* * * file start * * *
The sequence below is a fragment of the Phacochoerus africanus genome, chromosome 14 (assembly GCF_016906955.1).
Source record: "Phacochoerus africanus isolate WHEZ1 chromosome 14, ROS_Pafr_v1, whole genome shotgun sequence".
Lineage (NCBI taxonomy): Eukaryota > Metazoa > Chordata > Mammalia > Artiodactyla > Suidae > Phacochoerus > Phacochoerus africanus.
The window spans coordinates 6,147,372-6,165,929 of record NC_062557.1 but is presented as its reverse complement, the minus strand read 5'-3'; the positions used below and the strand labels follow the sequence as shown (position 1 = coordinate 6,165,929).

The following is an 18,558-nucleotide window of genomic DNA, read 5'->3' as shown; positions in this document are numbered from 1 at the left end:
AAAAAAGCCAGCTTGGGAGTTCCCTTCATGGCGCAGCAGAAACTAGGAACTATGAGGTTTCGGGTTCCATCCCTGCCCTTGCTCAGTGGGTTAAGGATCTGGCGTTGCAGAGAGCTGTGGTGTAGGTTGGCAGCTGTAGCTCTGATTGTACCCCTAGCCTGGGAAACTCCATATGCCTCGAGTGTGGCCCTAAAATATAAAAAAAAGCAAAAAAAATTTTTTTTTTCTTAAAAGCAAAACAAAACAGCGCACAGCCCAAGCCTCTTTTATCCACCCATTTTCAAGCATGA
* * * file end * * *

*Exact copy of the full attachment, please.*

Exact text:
The sequence below is a fragment of the Phacochoerus africanus genome, chromosome 14 (assembly GCF_016906955.1).
Source record: "Phacochoerus africanus isolate WHEZ1 chromosome 14, ROS_Pafr_v1, whole genome shotgun sequence".
Lineage (NCBI taxonomy): Eukaryota > Metazoa > Chordata > Mammalia > Artiodactyla > Suidae > Phacochoerus > Phacochoerus africanus.
The window spans coordinates 6,147,372-6,165,929 of record NC_062557.1 but is presented as its reverse complement, the minus strand read 5'-3'; the positions used below and the strand labels follow the sequence as shown (position 1 = coordinate 6,165,929).

The following is an 18,558-nucleotide window of genomic DNA, read 5'->3' as shown; positions in this document are numbered from 1 at the left end:
AAAAAAGCCAGCTTGGGAGTTCCCTTCATGGCGCAGCAGAAACTAGGAACTATGAGGTTTCGGGTTCCATCCCTGCCCTTGCTCAGTGGGTTAAGGATCTGGCGTTGCAGAGAGCTGTGGTGTAGGTTGGCAGCTGTAGCTCTGATTGTACCCCTAGCCTGGGAAACTCCATATGCCTCGAGTGTGGCCCTAAAATATAAAAAAAAGCAAAAAAAATTTTTTTTTTCTTAAAAGCAAAACAAAACAGCGCACAGCCCAAGCCTCTTTTATCCACCCATTTTCAAGCATGA